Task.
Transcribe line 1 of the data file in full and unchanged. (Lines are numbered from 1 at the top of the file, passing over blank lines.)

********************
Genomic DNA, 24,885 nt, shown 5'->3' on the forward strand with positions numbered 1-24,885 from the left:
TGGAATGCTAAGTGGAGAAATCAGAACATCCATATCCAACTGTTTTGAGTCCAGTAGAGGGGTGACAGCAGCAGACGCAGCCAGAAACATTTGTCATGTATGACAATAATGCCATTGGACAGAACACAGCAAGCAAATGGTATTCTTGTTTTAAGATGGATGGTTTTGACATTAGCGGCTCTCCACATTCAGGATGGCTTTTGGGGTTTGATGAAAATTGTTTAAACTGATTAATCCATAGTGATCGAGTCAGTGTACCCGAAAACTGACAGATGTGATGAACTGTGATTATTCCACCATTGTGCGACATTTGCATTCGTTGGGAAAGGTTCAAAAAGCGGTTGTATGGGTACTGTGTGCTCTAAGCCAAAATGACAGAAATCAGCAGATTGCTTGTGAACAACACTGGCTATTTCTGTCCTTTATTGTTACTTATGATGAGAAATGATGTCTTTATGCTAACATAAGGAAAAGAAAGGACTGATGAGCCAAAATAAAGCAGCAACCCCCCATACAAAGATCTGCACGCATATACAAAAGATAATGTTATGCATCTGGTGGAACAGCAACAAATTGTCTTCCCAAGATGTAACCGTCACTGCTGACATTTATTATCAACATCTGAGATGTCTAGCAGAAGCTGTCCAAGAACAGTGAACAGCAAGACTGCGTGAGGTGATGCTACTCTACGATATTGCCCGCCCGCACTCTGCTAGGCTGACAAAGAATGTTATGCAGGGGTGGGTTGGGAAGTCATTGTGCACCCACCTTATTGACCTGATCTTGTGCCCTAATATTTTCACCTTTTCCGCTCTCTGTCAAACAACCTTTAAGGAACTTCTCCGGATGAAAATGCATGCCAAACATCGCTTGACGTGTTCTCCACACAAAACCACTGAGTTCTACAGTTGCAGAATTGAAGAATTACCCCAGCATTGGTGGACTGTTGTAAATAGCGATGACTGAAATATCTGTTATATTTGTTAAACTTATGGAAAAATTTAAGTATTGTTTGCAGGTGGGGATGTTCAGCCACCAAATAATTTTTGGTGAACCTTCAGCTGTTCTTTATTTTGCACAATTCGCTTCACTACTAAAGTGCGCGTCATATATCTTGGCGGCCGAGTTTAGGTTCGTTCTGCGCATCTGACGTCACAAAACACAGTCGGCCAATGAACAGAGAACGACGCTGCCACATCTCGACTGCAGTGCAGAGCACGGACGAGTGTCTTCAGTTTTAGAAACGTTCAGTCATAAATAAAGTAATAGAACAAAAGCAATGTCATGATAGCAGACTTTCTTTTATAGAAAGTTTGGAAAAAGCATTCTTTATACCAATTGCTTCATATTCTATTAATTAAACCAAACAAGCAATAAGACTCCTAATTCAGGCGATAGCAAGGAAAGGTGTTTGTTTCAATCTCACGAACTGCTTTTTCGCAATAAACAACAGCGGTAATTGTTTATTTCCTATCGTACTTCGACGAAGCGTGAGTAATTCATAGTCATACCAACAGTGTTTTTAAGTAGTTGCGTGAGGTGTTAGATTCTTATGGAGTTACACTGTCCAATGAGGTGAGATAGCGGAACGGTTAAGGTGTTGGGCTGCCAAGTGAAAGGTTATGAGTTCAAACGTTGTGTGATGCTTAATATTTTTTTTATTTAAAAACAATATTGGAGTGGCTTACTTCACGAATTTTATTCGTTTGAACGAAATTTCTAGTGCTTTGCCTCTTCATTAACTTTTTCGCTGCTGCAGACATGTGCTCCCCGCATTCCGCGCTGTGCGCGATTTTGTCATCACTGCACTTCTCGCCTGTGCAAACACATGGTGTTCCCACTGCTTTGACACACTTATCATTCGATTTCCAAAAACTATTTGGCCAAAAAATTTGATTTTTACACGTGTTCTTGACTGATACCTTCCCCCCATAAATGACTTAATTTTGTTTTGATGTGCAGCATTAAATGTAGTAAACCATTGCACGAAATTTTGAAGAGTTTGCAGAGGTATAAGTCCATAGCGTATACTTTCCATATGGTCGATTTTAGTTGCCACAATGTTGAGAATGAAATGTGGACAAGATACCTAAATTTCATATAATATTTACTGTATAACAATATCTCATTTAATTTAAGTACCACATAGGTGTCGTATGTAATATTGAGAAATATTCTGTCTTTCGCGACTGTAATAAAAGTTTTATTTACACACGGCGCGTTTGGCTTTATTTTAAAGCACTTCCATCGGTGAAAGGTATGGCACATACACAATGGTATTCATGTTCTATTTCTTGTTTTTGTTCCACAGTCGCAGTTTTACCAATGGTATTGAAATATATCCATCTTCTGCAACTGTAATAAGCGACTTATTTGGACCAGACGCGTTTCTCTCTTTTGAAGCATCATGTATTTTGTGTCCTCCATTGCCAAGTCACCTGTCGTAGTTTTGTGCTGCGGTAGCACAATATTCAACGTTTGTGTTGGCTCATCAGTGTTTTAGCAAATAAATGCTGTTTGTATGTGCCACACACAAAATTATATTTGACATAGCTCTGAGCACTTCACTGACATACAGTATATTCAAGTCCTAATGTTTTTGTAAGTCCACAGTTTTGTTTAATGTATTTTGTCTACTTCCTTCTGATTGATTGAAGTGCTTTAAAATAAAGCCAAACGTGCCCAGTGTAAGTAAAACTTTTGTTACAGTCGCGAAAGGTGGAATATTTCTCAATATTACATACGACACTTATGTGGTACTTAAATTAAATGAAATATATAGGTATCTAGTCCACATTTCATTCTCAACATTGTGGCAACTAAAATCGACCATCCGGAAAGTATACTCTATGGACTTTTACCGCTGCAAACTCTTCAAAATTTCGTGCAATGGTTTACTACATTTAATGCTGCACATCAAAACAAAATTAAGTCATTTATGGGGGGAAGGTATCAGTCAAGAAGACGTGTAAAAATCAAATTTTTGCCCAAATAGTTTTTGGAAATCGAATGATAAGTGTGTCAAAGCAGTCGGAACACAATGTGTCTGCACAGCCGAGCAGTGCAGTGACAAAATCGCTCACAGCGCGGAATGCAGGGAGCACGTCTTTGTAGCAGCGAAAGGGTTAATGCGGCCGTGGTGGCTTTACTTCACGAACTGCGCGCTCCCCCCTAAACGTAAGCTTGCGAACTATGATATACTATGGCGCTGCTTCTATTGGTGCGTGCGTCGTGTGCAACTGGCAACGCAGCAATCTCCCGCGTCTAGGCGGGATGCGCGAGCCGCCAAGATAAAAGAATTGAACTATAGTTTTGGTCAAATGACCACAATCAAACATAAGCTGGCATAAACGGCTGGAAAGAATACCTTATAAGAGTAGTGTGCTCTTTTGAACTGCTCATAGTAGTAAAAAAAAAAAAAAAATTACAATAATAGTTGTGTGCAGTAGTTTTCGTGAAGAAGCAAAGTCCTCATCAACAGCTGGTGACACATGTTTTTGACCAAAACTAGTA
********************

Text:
Genomic DNA, 24,885 nt, shown 5'->3' on the forward strand with positions numbered 1-24,885 from the left: